Time frames relationships of power, especially in the context of law. One of the clearest ways in which time is implicated in both law and society is via discourses about women’s biological functions. This Article is an introduction to a larger project that analyzes legal discourses regarding a crucial aspect of women’s calendrically-associated biological functions: women’s menstrual periods. Over the course of the project, I explore legal discourses about menstruation through the notion of what literary theorist Mikhail Bakhtin calls “chronotopes”—a connectedness of temporal and spatial relationships. Temporality, Bakhtin argues, is closely associated with certain paradigmatic spaces, and the combination of shapes, ideologies, and identities. Legal discussions of women’s menstrual bleeding are key sites for the discursive creation and maintenance of certain ideologies of womanhood. These discussions appear in a wide variety of contexts and in ways that either explicitly reference or implicitly index ideologies of female identity. All are characterized by efforts to mark them as narratives linked to other temporally prior or future moments, and are often indices of chronologically or spatially related stigmas and taboos. While legal discourses of menstruation do not give a complete account of the category “woman,” they provide cogent examples of how womanhood ideologies are constructed in legal contexts.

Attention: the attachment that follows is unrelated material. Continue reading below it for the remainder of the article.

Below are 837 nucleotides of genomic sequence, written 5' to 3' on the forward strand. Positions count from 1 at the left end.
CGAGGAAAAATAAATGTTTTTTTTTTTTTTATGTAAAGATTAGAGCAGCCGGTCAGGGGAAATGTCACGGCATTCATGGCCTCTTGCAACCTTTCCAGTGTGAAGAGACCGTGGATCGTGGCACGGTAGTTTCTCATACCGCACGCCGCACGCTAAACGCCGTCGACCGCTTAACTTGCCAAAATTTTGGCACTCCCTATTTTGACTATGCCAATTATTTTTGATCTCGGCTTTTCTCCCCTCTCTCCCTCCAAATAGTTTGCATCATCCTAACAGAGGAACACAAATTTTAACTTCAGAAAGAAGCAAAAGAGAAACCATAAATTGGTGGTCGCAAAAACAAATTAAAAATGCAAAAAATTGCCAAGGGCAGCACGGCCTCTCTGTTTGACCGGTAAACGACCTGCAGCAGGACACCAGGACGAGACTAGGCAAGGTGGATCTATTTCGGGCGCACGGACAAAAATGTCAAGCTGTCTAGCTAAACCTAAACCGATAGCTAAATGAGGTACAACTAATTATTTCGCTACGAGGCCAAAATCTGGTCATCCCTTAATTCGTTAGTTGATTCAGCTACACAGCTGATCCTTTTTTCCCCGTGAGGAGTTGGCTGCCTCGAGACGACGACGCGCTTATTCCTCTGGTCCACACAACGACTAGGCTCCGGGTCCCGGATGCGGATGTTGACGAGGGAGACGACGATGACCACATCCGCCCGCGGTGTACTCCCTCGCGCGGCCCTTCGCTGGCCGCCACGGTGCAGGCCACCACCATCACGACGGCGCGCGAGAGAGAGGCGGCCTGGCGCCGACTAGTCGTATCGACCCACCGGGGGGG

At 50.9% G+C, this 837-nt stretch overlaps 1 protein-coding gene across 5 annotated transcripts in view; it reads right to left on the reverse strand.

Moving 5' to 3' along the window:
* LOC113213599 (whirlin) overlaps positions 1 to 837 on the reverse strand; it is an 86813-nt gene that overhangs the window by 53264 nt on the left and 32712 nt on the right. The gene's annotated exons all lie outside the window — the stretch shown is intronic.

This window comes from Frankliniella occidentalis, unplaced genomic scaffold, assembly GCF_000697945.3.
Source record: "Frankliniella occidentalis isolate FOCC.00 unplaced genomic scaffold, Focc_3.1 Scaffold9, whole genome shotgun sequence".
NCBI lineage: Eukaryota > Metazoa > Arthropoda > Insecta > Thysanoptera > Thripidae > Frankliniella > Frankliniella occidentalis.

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Copyright (c) 2021 Lolita Buckner Inniss